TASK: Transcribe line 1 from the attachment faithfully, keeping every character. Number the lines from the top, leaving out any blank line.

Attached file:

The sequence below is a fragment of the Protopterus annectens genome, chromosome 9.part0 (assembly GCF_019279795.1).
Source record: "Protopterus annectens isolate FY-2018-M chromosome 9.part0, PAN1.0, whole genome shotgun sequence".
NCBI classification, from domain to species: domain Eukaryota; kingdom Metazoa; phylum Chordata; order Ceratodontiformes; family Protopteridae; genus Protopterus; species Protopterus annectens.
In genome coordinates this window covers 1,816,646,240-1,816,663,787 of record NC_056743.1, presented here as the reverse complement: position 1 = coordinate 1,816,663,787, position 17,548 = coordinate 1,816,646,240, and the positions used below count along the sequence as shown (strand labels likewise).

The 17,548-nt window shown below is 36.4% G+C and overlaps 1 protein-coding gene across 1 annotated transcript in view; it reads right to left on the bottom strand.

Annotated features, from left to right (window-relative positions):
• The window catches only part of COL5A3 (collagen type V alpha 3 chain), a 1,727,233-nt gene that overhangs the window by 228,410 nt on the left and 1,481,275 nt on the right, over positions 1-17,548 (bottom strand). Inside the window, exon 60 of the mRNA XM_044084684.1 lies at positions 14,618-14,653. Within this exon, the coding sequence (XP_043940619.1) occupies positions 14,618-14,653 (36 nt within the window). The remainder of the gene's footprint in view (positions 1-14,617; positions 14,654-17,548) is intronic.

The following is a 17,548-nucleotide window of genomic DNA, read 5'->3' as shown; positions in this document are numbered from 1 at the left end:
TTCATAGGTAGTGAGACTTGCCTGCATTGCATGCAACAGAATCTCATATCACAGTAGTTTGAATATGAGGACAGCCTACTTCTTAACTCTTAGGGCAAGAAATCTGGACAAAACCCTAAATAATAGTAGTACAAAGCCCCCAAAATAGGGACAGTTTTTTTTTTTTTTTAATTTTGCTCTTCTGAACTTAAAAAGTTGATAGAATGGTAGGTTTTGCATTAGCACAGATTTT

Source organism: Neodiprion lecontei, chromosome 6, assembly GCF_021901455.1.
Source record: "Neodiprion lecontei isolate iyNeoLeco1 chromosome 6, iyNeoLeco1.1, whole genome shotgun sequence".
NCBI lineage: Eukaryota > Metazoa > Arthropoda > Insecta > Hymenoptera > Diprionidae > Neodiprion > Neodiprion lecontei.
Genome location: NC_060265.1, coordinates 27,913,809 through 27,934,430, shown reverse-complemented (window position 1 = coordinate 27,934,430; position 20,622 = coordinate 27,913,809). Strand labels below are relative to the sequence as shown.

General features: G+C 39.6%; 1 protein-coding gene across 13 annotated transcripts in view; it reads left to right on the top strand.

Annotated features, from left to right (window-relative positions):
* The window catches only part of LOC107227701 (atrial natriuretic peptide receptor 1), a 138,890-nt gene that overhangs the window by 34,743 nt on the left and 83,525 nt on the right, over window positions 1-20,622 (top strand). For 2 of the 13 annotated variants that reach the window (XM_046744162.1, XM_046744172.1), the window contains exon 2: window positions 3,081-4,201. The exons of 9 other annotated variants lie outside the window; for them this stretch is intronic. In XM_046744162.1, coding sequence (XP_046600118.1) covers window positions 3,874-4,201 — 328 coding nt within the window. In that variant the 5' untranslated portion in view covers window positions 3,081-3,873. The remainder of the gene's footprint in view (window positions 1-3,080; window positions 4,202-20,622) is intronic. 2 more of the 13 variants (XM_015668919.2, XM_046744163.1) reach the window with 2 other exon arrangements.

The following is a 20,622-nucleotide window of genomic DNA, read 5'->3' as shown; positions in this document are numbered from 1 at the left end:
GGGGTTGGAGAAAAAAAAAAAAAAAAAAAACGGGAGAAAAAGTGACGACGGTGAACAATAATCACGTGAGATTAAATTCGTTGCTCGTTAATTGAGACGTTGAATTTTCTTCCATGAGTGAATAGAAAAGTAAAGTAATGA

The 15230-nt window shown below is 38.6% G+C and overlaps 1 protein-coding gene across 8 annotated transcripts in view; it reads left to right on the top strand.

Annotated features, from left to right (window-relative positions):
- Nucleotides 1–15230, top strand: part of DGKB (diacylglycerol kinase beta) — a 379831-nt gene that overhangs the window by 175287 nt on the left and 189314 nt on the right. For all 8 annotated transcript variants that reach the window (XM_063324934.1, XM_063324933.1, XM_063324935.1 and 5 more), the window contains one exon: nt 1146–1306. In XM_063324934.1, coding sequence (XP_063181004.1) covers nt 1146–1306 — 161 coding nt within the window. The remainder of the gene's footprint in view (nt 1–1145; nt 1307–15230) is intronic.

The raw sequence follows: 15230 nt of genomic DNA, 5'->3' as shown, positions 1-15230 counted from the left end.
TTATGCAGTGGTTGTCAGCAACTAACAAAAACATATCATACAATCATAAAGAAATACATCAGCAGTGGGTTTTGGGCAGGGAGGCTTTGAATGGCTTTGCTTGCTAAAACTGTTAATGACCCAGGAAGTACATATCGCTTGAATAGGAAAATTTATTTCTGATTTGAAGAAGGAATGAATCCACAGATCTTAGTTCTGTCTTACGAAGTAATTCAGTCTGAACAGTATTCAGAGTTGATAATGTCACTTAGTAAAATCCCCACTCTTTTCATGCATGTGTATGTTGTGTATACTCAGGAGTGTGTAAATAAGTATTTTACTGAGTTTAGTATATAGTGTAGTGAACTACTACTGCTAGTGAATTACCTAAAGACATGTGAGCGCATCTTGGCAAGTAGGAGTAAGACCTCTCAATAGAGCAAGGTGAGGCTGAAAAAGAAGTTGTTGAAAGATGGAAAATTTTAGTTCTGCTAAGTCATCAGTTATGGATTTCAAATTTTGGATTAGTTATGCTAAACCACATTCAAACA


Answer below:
The sequence below is a fragment of the Protopterus annectens genome, chromosome 9.part0 (assembly GCF_019279795.1).